Crime and violence in inner city Missouri communities is well documented in the summer of 2017. During a three day stretch in early June, 11 murders occurred in St. Louis, including two children aged seven and 13.
70 homicides thus far in Kansas City this year have set a pace to top last year’s total of 130, which was the city’s highest number of killings since 2008.
On June 9th, Democratic state Representative Brandon Ellington released a public statement titled “I haven’t done enough and we need to do more”.
In it, he asked for help in improving conditions in his district while admitting actions he’s taken have fallen short. He identified several issues that needed to be solved, including unemployment, high murder rates, lack of social concern and education.
Ellington thinks residents need to supply a “social element” to push for change in order to raise living standards in inner city neighborhoods.
“As a community we can demand that our tax dollars are being utilized to insure that our streets are just as clean” said Ellington. “And we can also have that social element, where if you walk down the street and I see you break the glass of a bottle, I’m like ‘No, you’ve got to pick that glass up. It’s not going to remain there’”.
With violence a near constant presence while growing up, Ellington faced up to the need for social responsibility within communities after wondering how long he was going to live.
“I didn’t think I’d live to be 25. So when I hit 25, it was a whole different reality, like ‘You’re 25. What are you going to do? So the hopelessness and despair and all of those things are something that’s socially engineered. And then it’s perpetuated by a lack of a social contract”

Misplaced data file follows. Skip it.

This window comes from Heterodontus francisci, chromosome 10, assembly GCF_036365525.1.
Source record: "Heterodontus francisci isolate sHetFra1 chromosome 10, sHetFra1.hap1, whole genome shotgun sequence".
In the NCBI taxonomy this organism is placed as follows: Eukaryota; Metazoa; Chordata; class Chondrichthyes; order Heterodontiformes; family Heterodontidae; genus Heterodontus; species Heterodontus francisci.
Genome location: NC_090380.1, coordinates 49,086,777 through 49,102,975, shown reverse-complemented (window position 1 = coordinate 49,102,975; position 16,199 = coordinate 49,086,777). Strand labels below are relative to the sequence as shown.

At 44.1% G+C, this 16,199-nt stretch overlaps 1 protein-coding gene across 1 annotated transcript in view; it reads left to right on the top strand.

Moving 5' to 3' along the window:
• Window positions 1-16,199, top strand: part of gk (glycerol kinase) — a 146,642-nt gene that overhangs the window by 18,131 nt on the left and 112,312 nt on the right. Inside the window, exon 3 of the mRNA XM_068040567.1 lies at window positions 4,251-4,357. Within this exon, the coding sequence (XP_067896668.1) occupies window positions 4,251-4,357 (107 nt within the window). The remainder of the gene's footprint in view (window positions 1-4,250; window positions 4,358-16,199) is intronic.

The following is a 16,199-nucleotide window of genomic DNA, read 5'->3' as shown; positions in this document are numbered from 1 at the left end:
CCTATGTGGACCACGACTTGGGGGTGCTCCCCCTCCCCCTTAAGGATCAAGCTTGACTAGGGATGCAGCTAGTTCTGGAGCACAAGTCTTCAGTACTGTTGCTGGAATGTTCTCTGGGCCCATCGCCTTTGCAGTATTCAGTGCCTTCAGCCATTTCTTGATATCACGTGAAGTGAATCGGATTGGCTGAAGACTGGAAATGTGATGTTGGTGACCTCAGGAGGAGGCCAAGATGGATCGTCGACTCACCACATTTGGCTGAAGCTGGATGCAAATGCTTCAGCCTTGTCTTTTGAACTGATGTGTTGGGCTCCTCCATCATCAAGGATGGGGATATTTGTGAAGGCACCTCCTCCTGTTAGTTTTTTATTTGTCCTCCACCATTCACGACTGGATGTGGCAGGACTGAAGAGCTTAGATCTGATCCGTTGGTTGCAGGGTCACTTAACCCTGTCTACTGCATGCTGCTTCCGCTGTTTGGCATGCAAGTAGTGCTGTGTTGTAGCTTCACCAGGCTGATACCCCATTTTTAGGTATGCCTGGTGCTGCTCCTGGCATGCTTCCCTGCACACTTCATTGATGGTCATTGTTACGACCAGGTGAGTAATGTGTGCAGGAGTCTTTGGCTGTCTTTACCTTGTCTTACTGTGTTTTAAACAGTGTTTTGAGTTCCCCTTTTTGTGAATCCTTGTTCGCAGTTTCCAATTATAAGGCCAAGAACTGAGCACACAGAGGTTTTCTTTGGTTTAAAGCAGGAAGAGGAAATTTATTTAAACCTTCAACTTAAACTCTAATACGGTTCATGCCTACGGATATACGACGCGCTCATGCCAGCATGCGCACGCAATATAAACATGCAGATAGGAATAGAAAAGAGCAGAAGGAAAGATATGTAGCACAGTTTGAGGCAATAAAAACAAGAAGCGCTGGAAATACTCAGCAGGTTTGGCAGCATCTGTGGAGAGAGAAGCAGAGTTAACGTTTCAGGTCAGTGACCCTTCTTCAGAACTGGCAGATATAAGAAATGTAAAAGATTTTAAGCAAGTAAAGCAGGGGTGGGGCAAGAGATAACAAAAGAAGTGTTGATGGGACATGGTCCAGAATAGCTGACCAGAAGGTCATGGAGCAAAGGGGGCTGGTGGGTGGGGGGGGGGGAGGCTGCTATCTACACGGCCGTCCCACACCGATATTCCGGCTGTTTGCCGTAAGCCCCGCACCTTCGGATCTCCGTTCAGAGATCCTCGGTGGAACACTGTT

Ellington also mentioned in his early June statement that he’d approached individuals running a drug house next door to his Kansas City office and told them they couldn’t continue to operate there. He says the move showed neighbors that they didn’t have to live in fear of their surroundings.
“You don’t go to work, buy a house, and then have to lock yourself indoors because you’re afraid of your neighbors. No. That’s socially unacceptable. What’s socially acceptable is you buy a house, and you should feel comfortable in your area.”
The people selling drugs have since moved out of the adjacent home. In the days that followed, Representative Ellington held conversations with members of the Kansas City Police in which the subject of unemployment was continually raised as a root problem in his district.
He told Missourinet that he’ll be sponsoring a job fair in the community along with the police department that’ll take place in September.
“The backdrop of the job fair will be companies, and things of that nature, that hire people with felonies. So that’s addressing one of immediate issues when it comes to lack of access to jobs, (companies) that hire people with felonies.”
Ellington released another statement in late June to announce more events he’s hosting under the banner of the ‘No More Excuses Coalition’.
After holding an initial meeting, he said there would be a gathering in late July called the “Enough is Enough Violence Awareness Prevention Symposium”. Ellington says he had to make a choice while growing up in an environment where drive-by shootings were a normal occurrence.
“I can either live in fear of my community and isolate myself, or I can take that same exposure to danger and fight to get rid of it. And since I’m being exposed to danger in both elements, I’d rather live and fight it than hide and suffer from it.”
Other events Ellington has scheduled during the year include a Domestic Violence Awareness & Healthcare Fair and a Poets for Peace gathering.
Through all of it, he’s hoping to establish a community dialogue and bring unity by connecting with residents who are committed to improving their surroundings.
“Basically, what we want to do is work with as many people as we can, get as many people that are socially conscious and aware, and create that network.”